Melbourne, Australia: Every one of our kids deserves to be celebrated, and National Aboriginal and Torres Strait Islander Children’s Day gives all of Australians a day to celebrate the strengths our kids and the important part they play in the make up of this country – now, and in our future.
In 2016 we are celebrating Children’s Day with the theme My Country, Our Country – We All Belong.
This theme recognises that while Australia is home to many, and everyone is welcome, our people are the Traditional Owners of this country, and our kids are the latest in that line of Traditional Owners. Australia is home to the oldest continuous cultures on the planet, which is something that every Australian should be proud of. All of us have a role to play in educating our children about the history, significance and importance of these cultures.
We teach our kids to be proud of who they are and where they come from, and to be able to proudly share who they are with whomever they meet, be they Aboriginal, Torres Strait Islander, or non-Indigenous.
All of our children have a special belonging to this country.
“Children’s Day provides a space for everyone to come together to celebrate these kids and their achievements.”
Gerry Moore, SNAICC – National Voice for our Children CEO
The very first Children’s Day was held in 1988 against a background of protests.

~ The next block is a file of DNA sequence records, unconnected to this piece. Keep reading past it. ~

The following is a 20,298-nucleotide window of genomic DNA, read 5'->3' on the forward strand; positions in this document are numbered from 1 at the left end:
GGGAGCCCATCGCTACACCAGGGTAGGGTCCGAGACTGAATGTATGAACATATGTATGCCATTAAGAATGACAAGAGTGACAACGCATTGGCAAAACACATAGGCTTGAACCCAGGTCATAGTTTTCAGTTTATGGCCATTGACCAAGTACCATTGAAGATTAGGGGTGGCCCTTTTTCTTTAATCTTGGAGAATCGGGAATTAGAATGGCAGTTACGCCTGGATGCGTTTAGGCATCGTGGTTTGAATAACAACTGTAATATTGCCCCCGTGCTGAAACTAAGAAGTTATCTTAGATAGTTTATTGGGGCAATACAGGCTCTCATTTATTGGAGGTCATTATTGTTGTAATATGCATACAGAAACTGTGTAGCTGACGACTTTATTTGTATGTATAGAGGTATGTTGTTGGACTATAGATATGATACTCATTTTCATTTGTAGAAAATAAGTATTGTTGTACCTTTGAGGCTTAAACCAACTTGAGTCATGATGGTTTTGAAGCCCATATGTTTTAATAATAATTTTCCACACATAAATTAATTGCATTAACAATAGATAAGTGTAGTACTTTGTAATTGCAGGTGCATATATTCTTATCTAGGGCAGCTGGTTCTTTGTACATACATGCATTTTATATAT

It showcases just how long we’ve been fighting for equality, and for our rights.
“It’s been a long fight.
“We created Children’s Day to ensure that every Aboriginal and Torres Strait Islander child, regardless of their circumstances, had a day where they could feel special, and included, and valued.”
At the core of our theme for Children’s Day this year are the messages that the strengths of Aboriginal and Torres Strait Islander services, organisations, and our cultures in general, need to be recognised and valued, and that genuine partnerships between governments and our people are absolutely vital moving forward.
Children’s Day is a celebration not only of our children, but also of the practice of passing on our cultural knowledge and traditions – a practice that has occurred for 60,000 years.
Better outcomes are achieved for our kids when we are empowered to address the problems facing our own communities. Now, more than ever, we need to be building meaningful partnerships, making sure that Aboriginal and Torres Strait Islander people are consulted, and our voices heard and valued.
So often what is overlooked is asking the people who have experienced these issues for their solutions.
“We can’t continue to have our voices marginalised.”
Australia has been confronted with some atrocious and completely reprehensible news and vision in the past fortnight. We have all been disturbed by these images, which shock the very foundations of human dignity. These scenes are particularly devastating when our children and young people are at the epicentre.
News like this makes celebrating Children’s Day even more important – today is about positivity and positive stories.
“Let’s honour these little ones, and make sure they have a great day running around having fun, and celebrating their culture.”
Olympian and NBA basketballer Patty Mills has come on board as an official Children’s Day ambassador in 2016. Patty is in Rio at the moment, representing the country at the highest level, and has helped share our stories with new audiences, and developed knowledge, respect and understanding of our cultures and history.